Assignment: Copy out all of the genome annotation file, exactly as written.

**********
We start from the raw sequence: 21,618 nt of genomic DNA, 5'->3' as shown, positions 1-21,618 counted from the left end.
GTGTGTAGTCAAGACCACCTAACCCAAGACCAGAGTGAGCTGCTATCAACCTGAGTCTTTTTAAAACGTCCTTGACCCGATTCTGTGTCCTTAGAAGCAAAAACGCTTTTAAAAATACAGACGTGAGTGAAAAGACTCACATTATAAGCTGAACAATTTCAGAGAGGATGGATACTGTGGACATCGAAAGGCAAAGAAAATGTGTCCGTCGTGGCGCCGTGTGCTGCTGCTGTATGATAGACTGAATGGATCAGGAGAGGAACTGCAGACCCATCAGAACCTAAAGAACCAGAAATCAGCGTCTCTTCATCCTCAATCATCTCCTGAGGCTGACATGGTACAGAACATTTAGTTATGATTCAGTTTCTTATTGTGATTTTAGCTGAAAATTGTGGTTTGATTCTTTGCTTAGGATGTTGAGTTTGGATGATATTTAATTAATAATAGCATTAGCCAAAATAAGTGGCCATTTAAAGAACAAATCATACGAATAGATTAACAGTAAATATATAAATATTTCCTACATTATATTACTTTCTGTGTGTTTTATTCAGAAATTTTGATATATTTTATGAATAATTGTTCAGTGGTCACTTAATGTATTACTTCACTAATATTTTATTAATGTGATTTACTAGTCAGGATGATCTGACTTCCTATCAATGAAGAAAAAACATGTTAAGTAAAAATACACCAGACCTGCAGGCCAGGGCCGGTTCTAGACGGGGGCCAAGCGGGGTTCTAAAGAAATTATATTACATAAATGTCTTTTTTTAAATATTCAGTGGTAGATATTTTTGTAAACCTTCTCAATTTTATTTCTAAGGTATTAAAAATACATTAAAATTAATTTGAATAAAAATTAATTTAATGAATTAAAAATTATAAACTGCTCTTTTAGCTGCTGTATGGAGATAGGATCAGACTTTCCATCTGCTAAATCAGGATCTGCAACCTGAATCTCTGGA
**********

We start from the raw sequence: 21,618 nt of genomic DNA, 5'->3' as shown, positions 1-21,618 counted from the left end.
GTGTGTAGTCAAGACCACCTAACCCAAGACCAGAGTGAGCTGCTATCAACCTGAGTCTTTTTAAAACGTCCTTGACCCGATTCTGTGTCCTTAGAAGCAAAAACGCTTTTAAAAATACAGACGTGAGTGAAAAGACTCACATTATAAGCTGAACAATTTCAGAGAGGATGGATACTGTGGACATCGAAAGGCAAAGAAAATGTGTCCGTCGTGGCGCCGTGTGCTGCTGCTGTATGATAGACTGAATGGATCAGGAGAGGAACTGCAGACCCATCAGAACCTAAAGAACCAGAAATCAGCGTCTCTTCATCCTCAATCATCTCCTGAGGCTGACATGGTACAGAACATTTAGTTATGATTCAGTTTCTTATTGTGATTTTAGCTGAAAATTGTGGTTTGATTCTTTGCTTAGGATGTTGAGTTTGGATGATATTTAATTAATAATAGCATTAGCCAAAATAAGTGGCCATTTAAAGAACAAATCATACGAATAGATTAACAGTAAATATATAAATATTTCCTACATTATATTACTTTCTGTGTGTTTTATTCAGAAATTTTGATATATTTTATGAATAATTGTTCAGTGGTCACTTAATGTATTACTTCACTAATATTTTATTAATGTGATTTACTAGTCAGGATGATCTGACTTCCTATCAATGAAGAAAAAACATGTTAAGTAAAAATACACCAGACCTGCAGGCCAGGGCCGGTTCTAGACGGGGGCCAAGCGGGGTTCTAAAGAAATTATATTACATAAATGTCTTTTTTTAAATATTCAGTGGTAGATATTTTTGTAAACCTTCTCAATTTTATTTCTAAGGTATTAAAAATACATTAAAATTAATTTGAATAAAAATTAATTTAATGAATTAAAAATTATAAACTGCTCTTTTAGCTGCTGTATGGAGATAGGATCAGACTTTCCATCTGCTAAATCAGGATCTGCAACCTGAATCTCTGGA